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In silico screening of identified phytochemicals from the leaf of Cipadessa baccifera (Roth.) miq. for its anti-psoriatic activity p. 40
Minautee R Patel, Amit Patel, Mukeshkumar Nariya, Rabinarayan Acharya
Introduction: Psoriasis (kitibha) is characterized by chronic inflammation and epidermal hyperplasia where mast cells and tryptase are activated with related form of cytokines. Cipadessa baccifera (Roth.) Miq. (Meliaceae family) is an ethnomedicinal plant reported for its anti-psoriatic tribal claim. In the present study, in silico docking study was planned for proven clinical use of C. baccifera in psoriasis with identified phytoconstituents. Methods: Eight identified well-known phytochemicals from the leaf of C. baccifera were used. The molecular docking studies were performed using iGEMDOCK2.1. Drug likeness of the compounds was predicted using Swiss ADME while in silico toxicity studies were performed using ProTox-II online tool. Results: All of retrieved eight phytoconstituents of C. baccifera possesses drug likeness properties. Phytoconstituents are nontoxic in nature and showing bioavailability, having significant inhibitory activities on validated anti-psoriatic targeted proteins, 2ZEB (Human Mast Cell Tryptase) and 2AOT (Histamine methyltransferase). Conclusion: The results of present study suggest the potential clinical role of C. baccifera in psoriatic patients and thus, proved the traditional claim through in silico docking study.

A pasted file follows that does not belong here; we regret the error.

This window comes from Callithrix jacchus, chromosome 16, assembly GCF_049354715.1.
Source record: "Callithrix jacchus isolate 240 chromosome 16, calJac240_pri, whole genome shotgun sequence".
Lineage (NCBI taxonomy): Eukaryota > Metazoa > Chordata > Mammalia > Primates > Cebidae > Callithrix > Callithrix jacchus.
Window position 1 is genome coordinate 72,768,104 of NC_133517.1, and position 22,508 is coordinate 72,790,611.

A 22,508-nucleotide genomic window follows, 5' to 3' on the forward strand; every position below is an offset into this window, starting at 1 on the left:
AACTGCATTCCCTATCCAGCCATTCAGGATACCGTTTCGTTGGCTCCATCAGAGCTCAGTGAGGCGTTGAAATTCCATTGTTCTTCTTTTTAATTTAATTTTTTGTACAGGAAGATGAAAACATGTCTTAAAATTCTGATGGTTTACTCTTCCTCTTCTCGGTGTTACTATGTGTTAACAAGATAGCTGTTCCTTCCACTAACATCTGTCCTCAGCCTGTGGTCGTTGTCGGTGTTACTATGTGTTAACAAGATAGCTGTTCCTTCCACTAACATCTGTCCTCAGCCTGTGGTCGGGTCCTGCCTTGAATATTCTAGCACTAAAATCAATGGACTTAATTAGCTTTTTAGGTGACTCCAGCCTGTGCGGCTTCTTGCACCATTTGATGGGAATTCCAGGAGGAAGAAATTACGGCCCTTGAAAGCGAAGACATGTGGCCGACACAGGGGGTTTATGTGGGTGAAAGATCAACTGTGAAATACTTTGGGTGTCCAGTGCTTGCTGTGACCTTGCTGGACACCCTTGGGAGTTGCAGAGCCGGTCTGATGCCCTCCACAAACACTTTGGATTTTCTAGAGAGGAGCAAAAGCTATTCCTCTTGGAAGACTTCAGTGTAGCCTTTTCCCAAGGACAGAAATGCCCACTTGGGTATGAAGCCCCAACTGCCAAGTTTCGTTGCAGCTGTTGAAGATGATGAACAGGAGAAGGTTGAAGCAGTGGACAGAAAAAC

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Wholesome ayurvedic diet and lifestyle for Sthaulya (Obesity): A review article p. 48
Kiran Krishniya, Bharatkumar Chhaganbhai Padhar, Ram Kishor Joshi, Sunita Rawat
Objective: Sedentary lifestyle, unhealthy dietary habit such as excessive intake of fast foods, cold-drinks, liquors, smoking, irregularity of diet intake are the major causative factors for many lifestyle diseases such as obesity, which disturbs physical, mental as well as social health of an individual. The drugs used to treat obesity in modern medical science have several side effects and have a chance of weight gain again after the certain time limit of medication stoppage. The drug therapy is incomplete in itself, so Pathya Ahara (Wholesome diet) and Pathya Vihara (Lifestyle) need to be properly followed to manage obesity. The study aimed to review and categorize the wholesome (Pathya) food articles and lifestyle for Sthaulya (obesity) mentioned in Ayurveda Classics. Data Source: Ayurveda classics (mainly Brihattrayi Classics) were referred to review the wholesome (Pathya) food articles and lifestyle for Sthaulya (Obesity). Review Methods: The food articles and lifestyle mentioned in classics as Pathya (Wholesome) for Sthaulya were reviewed and organized as per various categories of food articles mentioned in Ayurveda. Results: In Ayurveda, obesity has been described as Sthaulya or Medoroga. It is described under the caption of Santarpanottha Vikara. Acharya Charaka has described the use of the Guru and Atarpana diet as a special regimen for Sthaulya. Various categories of diet like fruits, cereals, pulses, vegetables, sugarcane products, alcoholic and fermented food items, salt, oil, and spices, used to prepare food along with lifestyle such as proper sleep, exercise, Yogasana and Pranayama have been advised to manage the obesity. Conclusion: Wholesome diet from various categories of afore mentioned food articles as well as a lifestyle like proper sleep, regular exercise, and practice of Yoga can help to reduce the weight to obese persons.
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Interpretation of Charakokta Vega with Reference to Kriya Sharira p. 55
Sangeeta Sanjay Jadhav, Hemangini Waghulade